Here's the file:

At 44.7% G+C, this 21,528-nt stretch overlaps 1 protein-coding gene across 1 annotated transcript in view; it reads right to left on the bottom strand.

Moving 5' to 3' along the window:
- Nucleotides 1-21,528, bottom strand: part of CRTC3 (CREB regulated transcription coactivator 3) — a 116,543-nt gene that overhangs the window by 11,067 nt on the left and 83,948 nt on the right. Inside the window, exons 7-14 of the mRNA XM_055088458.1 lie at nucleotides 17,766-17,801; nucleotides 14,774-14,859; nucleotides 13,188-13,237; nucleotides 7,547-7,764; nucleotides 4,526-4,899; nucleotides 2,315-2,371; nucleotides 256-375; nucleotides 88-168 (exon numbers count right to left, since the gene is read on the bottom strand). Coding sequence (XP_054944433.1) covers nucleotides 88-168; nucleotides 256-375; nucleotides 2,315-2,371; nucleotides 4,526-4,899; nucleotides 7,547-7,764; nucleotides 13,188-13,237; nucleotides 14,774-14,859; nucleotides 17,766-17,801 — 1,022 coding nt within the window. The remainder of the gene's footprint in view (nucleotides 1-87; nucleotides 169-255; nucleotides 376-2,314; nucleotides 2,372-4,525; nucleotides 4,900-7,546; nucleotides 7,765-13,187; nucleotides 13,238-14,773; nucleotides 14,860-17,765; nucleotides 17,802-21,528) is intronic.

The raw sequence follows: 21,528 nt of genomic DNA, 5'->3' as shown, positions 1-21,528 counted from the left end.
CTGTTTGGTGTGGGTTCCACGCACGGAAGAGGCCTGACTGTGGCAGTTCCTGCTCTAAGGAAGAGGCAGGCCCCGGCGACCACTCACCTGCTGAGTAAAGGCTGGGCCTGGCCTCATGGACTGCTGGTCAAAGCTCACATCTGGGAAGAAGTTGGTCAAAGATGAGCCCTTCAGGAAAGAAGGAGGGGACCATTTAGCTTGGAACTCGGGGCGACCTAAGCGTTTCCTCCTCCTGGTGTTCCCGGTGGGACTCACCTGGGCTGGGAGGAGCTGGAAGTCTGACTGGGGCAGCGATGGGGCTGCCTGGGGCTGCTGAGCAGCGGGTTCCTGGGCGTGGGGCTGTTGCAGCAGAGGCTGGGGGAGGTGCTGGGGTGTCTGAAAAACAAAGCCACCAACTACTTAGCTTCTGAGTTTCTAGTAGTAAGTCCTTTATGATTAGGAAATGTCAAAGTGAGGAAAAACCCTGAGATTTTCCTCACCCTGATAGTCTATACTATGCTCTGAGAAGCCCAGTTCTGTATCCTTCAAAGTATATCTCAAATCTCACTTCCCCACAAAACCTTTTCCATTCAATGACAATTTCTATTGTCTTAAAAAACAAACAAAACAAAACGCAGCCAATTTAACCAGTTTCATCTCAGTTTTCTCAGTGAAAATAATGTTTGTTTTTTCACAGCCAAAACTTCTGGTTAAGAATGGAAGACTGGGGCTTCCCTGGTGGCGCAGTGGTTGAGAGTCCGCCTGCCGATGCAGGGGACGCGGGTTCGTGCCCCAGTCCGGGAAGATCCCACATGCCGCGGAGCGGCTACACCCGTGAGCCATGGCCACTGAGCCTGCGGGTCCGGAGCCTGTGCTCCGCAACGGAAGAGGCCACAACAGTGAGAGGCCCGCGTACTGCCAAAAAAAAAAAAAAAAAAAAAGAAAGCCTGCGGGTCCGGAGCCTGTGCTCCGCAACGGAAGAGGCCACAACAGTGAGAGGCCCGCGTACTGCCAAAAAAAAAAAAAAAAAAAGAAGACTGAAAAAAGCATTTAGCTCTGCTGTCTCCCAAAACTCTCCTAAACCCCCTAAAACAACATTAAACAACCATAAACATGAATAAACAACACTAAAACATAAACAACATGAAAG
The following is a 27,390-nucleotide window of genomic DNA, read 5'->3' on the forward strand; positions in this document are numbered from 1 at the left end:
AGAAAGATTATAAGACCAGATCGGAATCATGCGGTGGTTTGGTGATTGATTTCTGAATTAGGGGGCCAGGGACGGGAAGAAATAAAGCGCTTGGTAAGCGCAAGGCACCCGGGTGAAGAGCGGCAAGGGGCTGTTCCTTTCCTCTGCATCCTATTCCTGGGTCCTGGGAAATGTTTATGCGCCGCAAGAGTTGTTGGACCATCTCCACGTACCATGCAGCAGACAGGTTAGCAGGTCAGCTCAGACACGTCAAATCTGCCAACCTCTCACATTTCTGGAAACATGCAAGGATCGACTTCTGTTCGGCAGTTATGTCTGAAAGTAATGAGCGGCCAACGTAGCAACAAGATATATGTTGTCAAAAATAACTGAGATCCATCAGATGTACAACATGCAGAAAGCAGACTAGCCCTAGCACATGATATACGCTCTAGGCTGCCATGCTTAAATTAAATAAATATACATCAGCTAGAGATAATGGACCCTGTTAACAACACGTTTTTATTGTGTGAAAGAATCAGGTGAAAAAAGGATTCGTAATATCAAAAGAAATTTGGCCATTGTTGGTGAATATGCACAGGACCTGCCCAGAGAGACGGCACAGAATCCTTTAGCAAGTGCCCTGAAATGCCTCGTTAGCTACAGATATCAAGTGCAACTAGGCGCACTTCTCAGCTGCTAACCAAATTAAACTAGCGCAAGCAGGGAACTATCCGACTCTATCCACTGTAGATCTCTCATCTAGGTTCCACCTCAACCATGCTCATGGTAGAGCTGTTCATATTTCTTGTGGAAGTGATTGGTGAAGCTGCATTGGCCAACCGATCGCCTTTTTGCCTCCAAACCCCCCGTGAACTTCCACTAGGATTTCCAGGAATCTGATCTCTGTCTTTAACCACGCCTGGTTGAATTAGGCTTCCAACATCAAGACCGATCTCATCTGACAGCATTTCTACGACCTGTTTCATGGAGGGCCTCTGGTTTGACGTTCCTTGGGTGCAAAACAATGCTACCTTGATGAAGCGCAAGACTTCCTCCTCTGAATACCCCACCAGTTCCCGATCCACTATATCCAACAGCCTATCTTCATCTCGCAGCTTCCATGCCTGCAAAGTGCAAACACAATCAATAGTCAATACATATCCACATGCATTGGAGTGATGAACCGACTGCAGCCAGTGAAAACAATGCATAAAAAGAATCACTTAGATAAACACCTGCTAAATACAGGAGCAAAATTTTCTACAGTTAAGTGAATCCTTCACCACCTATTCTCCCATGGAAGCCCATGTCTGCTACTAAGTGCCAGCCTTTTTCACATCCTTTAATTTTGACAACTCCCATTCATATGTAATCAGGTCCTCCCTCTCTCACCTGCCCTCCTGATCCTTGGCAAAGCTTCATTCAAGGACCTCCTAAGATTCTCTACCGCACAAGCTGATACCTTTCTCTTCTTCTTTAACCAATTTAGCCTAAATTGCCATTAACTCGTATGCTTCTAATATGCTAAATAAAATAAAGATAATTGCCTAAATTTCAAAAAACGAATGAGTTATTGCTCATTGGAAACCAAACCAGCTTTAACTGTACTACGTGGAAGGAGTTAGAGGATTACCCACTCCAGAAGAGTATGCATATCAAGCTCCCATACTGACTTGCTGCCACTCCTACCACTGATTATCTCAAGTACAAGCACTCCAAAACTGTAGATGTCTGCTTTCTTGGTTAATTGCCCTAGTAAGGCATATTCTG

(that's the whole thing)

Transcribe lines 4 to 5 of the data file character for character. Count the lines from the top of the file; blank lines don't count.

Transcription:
The raw sequence follows: 21,528 nt of genomic DNA, 5'->3' as shown, positions 1-21,528 counted from the left end.
CTGTTTGGTGTGGGTTCCACGCACGGAAGAGGCCTGACTGTGGCAGTTCCTGCTCTAAGGAAGAGGCAGGCCCCGGCGACCACTCACCTGCTGAGTAAAGGCTGGGCCTGGCCTCATGGACTGCTGGTCAAAGCTCACATCTGGGAAGAAGTTGGTCAAAGATGAGCCCTTCAGGAAAGAAGGAGGGGACCATTTAGCTTGGAACTCGGGGCGACCTAAGCGTTTCCTCCTCCTGGTGTTCCCGGTGGGACTCACCTGGGCTGGGAGGAGCTGGAAGTCTGACTGGGGCAGCGATGGGGCTGCCTGGGGCTGCTGAGCAGCGGGTTCCTGGGCGTGGGGCTGTTGCAGCAGAGGCTGGGGGAGGTGCTGGGGTGTCTGAAAAACAAAGCCACCAACTACTTAGCTTCTGAGTTTCTAGTAGTAAGTCCTTTATGATTAGGAAATGTCAAAGTGAGGAAAAACCCTGAGATTTTCCTCACCCTGATAGTCTATACTATGCTCTGAGAAGCCCAGTTCTGTATCCTTCAAAGTATATCTCAAATCTCACTTCCCCACAAAACCTTTTCCATTCAATGACAATTTCTATTGTCTTAAAAAACAAACAAAACAAAACGCAGCCAATTTAACCAGTTTCATCTCAGTTTTCTCAGTGAAAATAATGTTTGTTTTTTCACAGCCAAAACTTCTGGTTAAGAATGGAAGACTGGGGCTTCCCTGGTGGCGCAGTGGTTGAGAGTCCGCCTGCCGATGCAGGGGACGCGGGTTCGTGCCCCAGTCCGGGAAGATCCCACATGCCGCGGAGCGGCTACACCCGTGAGCCATGGCCACTGAGCCTGCGGGTCCGGAGCCTGTGCTCCGCAACGGAAGAGGCCACAACAGTGAGAGGCCCGCGTACTGCCAAAAAAAAAAAAAAAAAAAAAGAAAGCCTGCGGGTCCGGAGCCTGTGCTCCGCAACGGAAGAGGCCACAACAGTGAGAGGCCCGCGTACTGCCAAAAAAAAAAAAAAAAAAAGAAGACTGAAAAAAGCATTTAGCTCTGCTGTCTCCCAAAACTCTCCTAAACCCCCTAAAACAACATTAAACAACCATAAACATGAATAAACAACACTAAAACATAAACAACATGAAAG